• 2010 WHO Guiding Principles on Human Cell, Tissue and Organ Transplantation GP 5 Free donation and no purchase of human transplant as such, but cost & expenditures recovery GP 6 GP 7 GP 8 GP 3 Promoting Responsibility Justifiable fees Maximizing DD No advertising for transplant origin Protecting LD GP 2 GP 4 GP 9 Death Δγ Protecting the Equitable allocation No conflict incompetent GP 1Consent DD Donor Process Recipient GP 10 Monitoring long term outcomes. Quality & safety of procedures & products GP 11 Transparency, openness to scrutiny, anonymity
  • WHO Guiding Principles on2010 Human Cell, Tissue Long term Short and and Organ Transplantation Donor Outcomes 2010 World Health Assembly - 22 May Recipient OutcomesGuiding Principle 10 Quality systems Traceability Vigilance Adverse event reporting
  • WHO Guiding Principles on2010 Human Cell, Tissue and Organ Transplantation World Health Assembly - 22 May 2010 Transparency Open to Scrutiny Maintaining privacy of Donors and Recipients
  • Clinical JASN 2011 on line
  • The blood safety paradigm doesn’t translate to Organs & Cells. What is the problem?Volume of activity Scarcity of DonorsBlood donations are in the Blood donors can bemillions in many countries replacedOrgan donations are in the Organ donors are verythousands in only a very scarcefew countries Hemopoetic stem cellHemopoetic stem cell donors are usually uniquedonations are even fewer for each recipient Mortality rates on organ transplant waiting lists are substantial Unavoidable mortality rates from transplantation are substantial Risks from transmission of disease are very small under standard procedures Regulation risk: causing more deaths than saved
  • The effect of putting the Barriers up +++ 500 400In Country 300 National Import 200 Export 100 0Out of Country -100 -200 -300 -400 -500 +
  • The effect of putting the Barriers up +++ 500 400In Country 300 Import National 200 Export 100 0Out of Country -100 -200 -300 -400 -500 +
  • Collateral damage by regulators ISUnacceptable
  • What happened?
  • Analyze: where are CBUs used for transplantation? Number of Cord Blood Units shipped to each continent over time 1,600Number of CBUs provided 1,400 1,200 1,000 800 600 400 200 0 1999 2000 2001 2002 2003 2004 2005 2006 2007 2008 2009 2010 Year Asia Australia Europe North America South America Africa 35% of the CBUs shipped are shipped to North America 33% of the CBUs shipped are shipped to Asia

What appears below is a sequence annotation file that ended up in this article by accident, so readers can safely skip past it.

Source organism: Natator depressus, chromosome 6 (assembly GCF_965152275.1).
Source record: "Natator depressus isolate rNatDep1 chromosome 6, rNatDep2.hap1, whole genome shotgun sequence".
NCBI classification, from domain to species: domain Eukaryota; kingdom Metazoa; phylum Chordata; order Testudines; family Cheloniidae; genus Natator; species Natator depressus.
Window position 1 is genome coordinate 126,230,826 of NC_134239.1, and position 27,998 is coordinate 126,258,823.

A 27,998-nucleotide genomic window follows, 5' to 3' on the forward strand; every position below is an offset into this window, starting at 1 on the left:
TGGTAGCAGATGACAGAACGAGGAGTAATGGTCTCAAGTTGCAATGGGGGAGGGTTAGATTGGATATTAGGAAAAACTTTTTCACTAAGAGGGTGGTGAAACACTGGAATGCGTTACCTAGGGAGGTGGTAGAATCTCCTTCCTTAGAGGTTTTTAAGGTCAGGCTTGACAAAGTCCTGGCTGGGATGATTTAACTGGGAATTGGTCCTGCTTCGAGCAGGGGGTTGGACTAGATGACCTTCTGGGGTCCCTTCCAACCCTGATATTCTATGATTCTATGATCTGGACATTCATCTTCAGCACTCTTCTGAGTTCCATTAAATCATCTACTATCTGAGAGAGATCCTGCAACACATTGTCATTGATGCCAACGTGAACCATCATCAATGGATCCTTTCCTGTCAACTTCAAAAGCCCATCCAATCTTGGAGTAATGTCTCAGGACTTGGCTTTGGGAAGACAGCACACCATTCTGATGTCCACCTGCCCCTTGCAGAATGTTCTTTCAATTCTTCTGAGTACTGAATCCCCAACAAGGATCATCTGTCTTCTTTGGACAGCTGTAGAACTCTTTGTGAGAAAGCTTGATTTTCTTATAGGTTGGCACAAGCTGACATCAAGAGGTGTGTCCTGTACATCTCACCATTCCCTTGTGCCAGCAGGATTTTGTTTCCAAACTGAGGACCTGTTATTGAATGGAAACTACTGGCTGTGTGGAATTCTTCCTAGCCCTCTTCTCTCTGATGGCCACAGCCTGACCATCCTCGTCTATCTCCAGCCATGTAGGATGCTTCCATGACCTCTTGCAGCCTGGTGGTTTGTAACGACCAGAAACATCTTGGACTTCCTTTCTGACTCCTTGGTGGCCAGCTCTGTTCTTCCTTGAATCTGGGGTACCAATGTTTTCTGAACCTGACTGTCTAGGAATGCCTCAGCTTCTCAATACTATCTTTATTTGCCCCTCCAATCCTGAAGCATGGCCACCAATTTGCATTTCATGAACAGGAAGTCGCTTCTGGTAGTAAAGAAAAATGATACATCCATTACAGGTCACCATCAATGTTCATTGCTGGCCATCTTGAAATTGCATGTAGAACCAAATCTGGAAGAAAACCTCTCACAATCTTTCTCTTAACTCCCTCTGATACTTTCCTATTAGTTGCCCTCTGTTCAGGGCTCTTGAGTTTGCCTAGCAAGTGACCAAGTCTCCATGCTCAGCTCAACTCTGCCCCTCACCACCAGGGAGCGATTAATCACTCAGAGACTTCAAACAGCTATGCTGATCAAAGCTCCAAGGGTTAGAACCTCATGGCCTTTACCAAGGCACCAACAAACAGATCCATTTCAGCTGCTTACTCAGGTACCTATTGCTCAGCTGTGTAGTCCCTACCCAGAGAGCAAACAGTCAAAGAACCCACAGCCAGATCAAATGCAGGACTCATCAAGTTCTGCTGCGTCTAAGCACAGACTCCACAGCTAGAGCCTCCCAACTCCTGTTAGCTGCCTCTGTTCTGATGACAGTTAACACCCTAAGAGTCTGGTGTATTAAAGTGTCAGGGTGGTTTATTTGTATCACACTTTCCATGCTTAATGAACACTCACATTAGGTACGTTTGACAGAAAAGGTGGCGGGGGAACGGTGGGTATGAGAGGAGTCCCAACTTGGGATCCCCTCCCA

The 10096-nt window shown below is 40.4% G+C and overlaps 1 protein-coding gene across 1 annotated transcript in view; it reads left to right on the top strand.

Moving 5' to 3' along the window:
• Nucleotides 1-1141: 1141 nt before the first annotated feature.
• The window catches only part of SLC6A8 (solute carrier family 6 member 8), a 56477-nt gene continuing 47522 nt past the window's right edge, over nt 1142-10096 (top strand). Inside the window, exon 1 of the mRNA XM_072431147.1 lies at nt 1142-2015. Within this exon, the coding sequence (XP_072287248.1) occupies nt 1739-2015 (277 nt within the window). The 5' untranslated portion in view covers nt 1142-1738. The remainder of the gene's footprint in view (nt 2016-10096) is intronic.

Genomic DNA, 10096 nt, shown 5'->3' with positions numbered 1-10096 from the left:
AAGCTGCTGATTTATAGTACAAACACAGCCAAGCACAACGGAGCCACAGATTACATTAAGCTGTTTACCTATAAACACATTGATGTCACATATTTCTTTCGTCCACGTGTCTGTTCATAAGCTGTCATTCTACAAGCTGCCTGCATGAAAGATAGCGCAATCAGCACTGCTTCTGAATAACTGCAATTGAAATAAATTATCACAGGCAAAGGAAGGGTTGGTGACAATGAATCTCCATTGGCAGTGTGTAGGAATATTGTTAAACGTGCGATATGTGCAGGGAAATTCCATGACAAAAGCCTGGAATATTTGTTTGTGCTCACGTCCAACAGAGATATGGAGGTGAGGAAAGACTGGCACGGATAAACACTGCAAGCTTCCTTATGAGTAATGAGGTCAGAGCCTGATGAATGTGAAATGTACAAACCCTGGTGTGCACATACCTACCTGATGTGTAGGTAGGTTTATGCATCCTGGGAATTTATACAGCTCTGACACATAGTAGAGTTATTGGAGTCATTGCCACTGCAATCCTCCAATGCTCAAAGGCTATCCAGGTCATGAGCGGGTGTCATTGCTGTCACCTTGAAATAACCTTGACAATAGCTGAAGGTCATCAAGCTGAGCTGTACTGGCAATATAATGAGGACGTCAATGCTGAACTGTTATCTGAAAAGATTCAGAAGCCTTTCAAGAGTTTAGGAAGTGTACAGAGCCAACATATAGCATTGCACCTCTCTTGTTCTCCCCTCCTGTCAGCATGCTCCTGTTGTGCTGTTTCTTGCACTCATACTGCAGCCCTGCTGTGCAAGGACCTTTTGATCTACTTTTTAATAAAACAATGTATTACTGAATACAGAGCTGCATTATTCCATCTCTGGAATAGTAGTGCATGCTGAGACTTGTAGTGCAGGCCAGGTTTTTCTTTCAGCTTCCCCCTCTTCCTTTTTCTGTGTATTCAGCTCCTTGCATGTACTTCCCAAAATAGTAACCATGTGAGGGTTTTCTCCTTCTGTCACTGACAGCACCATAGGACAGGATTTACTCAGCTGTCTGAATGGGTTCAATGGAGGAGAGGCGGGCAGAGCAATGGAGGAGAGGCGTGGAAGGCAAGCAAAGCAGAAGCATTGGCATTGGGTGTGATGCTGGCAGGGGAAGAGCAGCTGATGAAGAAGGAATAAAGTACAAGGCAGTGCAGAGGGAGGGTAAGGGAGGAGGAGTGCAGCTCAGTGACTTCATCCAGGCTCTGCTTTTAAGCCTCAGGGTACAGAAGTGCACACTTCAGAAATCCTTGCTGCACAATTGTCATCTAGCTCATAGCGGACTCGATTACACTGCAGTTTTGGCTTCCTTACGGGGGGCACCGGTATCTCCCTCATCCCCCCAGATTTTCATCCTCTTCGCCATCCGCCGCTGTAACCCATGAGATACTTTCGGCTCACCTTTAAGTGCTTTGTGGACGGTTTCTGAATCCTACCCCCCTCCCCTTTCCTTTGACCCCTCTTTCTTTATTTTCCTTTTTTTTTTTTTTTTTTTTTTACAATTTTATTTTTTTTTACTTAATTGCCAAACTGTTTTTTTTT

• Guidance for Industry Minimally Manipulated, Unrelated Allogeneic Placental/Umbilical Cord Blood Intended for Hematopoietic Reconstitution for Specified Indications U.S. Department of Health and Human Services Food and Drug Administration Center for Biologics Evaluation and Research October 2009 1 This guidance applies to HPC-Cs manufactured by U.S. cord blood establishments and non- U.S. cord blood establishments that distribute cord blood in the U.S. However, some non-U.S. cord blood establishments that participate in international registries may not apply for licensureImportation and use of unlicensed placental/umbilical cord of their products. Importation and use of unlicensed placental/umbilical cord stem/progenitor cell products from non-U.S. cord blood establishments would be acceptable under anstem/progenitor cell products from non-U.S. cord bloodan affiliated Investigational New Drug (IND) application held by the non-U.S. establishment,establishments the U.S. transplant center, or a registry. Also, certain HPC-Cs U.S. establishment, would be acceptable under an Investigational New manufactured in the U.S. may not be licensed but could be listed in registries and madeDrug (IND) applicationan IND. Additional non-U.S. establishment, anof available for clinical use under held by the recommendations regarding submissionaffiliated U.S. establishment, provided in the companion draft guidanceor a INDs for certain unlicensed HPC-Cs are the U.S. transplant center, entitled “Guidance for Industry and FDA Staff: Investigational New Drug Applications (INDs) forregistry. Manipulated, Unrelated Allogeneic Placental/Umbilical Cord Blood Intended for Minimally Hematopoietic Reconstitution for Specified Indications).”